Creativity: A hairy moment for horticulture

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The Independent Culture
WE HAVE been smothered in suggestions of what to do with Europe's excess of hair-clippings, some more hirsuteable than others. Thank you, R Naylor, for that weak pun, which was almost as bad as Stuart Cockerill's characterization of Germany as a European Herr mountain.

The most popular use was in the garden: Mrs A E Crook advises anyone troubled by invading deer to tie up bundles of unwashed human hair in unwashed human clothing, then hang them on the bushes under attack. The smell will deter the deer. John Nicholls agrees with this deer-deterrent, and puts out more hair for birds' nesting material, and yet more on the compost heap or dug into heavy clay soil to lighten it.

Mike Harris sprinkles hair in the garden to protect seeds and strawberry plants from birds. 'They have been observed turning away disgustedly with a mouthful of hair,' he says. However, Virginia Chambers points out a side-effect of garden hair-bags which 'give rise to endless speculation among the village gossips, combined with dark mutterings of voodoo.'

Cecile Tait proposes 'a mail-order blind-dating service, where partners are chosen from a lock of hair'. She also offers hair 'to provide a modicum of comfort to battery hens'. Others took a still more benign approach towards animals. Mollie Caird proposed using hair 'to replace the down in eider ducks' nests, so cruelly removed by duvet manufacturers.'

Michael McGinn takes more trouble, knitting hair into small jackets for eider ducks who have contributed to duvets. He also suggests its use as 'bedding for your louse farm.' Tom Gaunt wants to knit it into cardigans for sheep. An interesting method of recycling was proposed by Stephen Hodnett, using the hair to 'replace the stuffing that usually explodes out of hairdressers' chairs.' More basically, Mrs E M Tomlinson proposes spinning the hair into thread, then making it into cloth to be used to warm the bald.

Mary Hess, who describes herself as old, female and in hospital, sends an urgent request for some 'greyish/yellowish straggly hair' which she wants to superglue to her forehead. 'My hair is a bloody awful mess; nothing could be worse.'

Kevin Morgan, one of several contributors seeking vengeance against politicians, thinks it could be more appropriately transplanted onto the palms of MEPs. On a similar theme, Geoffrey Langley proposes the introduction into the House of Commons of hairsacks - large and uncomfortable cushions stuffed with hair to be used as punishment for 'hair-related misdemeanours such as talking through the back of the neck.'

He believes that at least 600 such cushions would be required, and that any surplus hair should be used to make hair-shirts for the next election campaign. Harking back to the last election, an anonymous contributor suggests weaving 'a vast hair-shirt for the nation's collective penance at having voted the Tories back in.' R Naylor proposes the use of hair and chilli sandwiches as a politician deterrent.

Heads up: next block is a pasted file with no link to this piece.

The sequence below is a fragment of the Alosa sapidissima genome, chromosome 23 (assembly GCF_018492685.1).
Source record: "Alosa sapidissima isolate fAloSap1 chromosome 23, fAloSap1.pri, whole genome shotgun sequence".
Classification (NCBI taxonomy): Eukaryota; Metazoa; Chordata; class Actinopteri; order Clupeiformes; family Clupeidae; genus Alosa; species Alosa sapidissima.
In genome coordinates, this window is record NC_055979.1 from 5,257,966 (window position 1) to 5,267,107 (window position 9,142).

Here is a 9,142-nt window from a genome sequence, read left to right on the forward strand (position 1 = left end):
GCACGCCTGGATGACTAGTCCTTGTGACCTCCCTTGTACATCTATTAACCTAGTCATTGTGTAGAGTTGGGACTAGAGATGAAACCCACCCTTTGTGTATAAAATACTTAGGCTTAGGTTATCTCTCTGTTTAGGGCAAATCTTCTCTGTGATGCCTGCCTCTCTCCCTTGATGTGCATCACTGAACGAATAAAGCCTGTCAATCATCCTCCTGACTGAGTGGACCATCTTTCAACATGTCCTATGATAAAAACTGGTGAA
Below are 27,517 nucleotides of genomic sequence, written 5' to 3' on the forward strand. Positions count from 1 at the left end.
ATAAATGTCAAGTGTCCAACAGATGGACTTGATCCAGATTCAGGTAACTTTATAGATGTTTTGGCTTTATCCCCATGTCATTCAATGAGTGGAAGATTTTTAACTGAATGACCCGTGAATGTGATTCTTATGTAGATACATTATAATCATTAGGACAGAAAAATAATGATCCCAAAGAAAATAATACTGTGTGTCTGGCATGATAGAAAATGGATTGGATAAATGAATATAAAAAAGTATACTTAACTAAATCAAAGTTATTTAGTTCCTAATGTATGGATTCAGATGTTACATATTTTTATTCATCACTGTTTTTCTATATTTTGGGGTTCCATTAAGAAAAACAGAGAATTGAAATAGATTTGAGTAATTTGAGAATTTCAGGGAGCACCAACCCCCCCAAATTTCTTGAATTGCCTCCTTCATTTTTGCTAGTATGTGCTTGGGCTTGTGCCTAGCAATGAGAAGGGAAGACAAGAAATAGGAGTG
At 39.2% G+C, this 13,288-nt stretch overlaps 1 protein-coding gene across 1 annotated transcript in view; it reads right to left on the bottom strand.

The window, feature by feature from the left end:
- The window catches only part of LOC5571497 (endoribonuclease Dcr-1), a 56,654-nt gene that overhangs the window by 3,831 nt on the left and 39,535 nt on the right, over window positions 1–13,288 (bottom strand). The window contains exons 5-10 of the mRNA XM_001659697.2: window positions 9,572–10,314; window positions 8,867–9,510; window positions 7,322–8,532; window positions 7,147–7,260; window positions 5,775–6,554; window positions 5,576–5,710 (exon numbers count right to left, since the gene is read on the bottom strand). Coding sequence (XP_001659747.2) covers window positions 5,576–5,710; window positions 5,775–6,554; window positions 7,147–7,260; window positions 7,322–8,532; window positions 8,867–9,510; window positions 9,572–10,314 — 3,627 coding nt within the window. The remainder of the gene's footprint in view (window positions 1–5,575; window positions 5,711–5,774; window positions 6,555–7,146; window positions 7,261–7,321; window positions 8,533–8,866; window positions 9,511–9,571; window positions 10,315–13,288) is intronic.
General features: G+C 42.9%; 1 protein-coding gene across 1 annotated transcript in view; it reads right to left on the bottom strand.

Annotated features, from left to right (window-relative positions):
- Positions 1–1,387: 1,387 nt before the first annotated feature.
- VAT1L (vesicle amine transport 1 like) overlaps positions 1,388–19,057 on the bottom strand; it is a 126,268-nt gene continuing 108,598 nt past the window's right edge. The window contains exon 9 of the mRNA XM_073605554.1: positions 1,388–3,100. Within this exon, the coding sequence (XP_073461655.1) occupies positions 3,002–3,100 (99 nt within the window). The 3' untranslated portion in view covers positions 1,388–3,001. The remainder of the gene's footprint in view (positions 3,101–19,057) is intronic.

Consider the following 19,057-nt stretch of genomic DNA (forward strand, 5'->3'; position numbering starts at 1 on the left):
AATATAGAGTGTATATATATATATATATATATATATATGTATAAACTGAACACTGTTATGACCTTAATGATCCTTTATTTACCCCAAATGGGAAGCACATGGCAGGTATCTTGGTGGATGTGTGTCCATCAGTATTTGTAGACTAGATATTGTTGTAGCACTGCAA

'Paul and Steph', writing in red ink, advocate its use as confetti at bald bridegrooms' weddings, or 'making coats for dogs aspiring to look like their owners', or 'iron-filings for alternative scientists'.

Ecologically, Iain Lorriman believes that huge hair mats could be accurately positioned to cover holes in the ozone layer as 'a sort of atmospheric wig for our balding planet.' Or, he suggests, it could be used to revive the tradition of roof-thatching.

James Snowden suggests selling it in bargain packets: 'No need to specify use; that is the customer's problem. Only stress value for money.' Which sounds like the ultimate entrepreneurial solution to all our Creativity problems. But why, Mr Snowden, did you not suggest this last week, when we were looking for uses for lawyers? His other idea, to 'compress it to make bath-plugs' is certainly tried and tested, or was that a suggestion for lawyers too?

Stephen Clarke suggests that 'strands

can be individually greased and sold to canteens and restaurants as garnishes for soups, quiches, sauces and even ice-creams.' But we thought there was already a flourishing trade in this commodity. On a slightly different culinary theme, Margaret Partridge offers the following fascinating contribution:

'My biochemist sister used to boil up large quantities of hair clippings with acid and from the resulting black mess isolated the sulphur- containing amino acid, cystine, which was fed to rats as a protein supplement.' She suggests this might be of use as an unpalatable diet for overweight rats.

Rosemary Emmett believes that suitably perfumed hair-stuffed pillows could provide a natural, non-chemical treatment for head-lice. 'Place lousy human head on pillow. Lice will jump out of child's hair.' She thinks it makes a good roof insulator too, but her most elaborate idea is to weave, plait and glue the hair into towels to be used 'to welcome guests in the Biblical manner, washing their feet and drying them in a Bethany style'. 'Chop it onto tiny pieces', says Stuart Cockerill, 'and distribute it to adolescents as ego-enhancing refills for their electric razors.' Or 'distribute it illegally to smash the economy of Columbia.'

Next week, we shall report on readers' ideas for alternative, non-aggressive, inexpensive, ecologically sound defence systems. In the meantime, we should like to hear your ideas for using those old keys you find at the backs of drawers which don't seem to fit anything but you cannot bring yourself to throw away in case the suitcase, or cupboard, or house they do fit turns up somewhere. Ideas for the creative use of old keys should be sent to: Creativity, The Independent, 40 City Road, London EC1Y 2DB.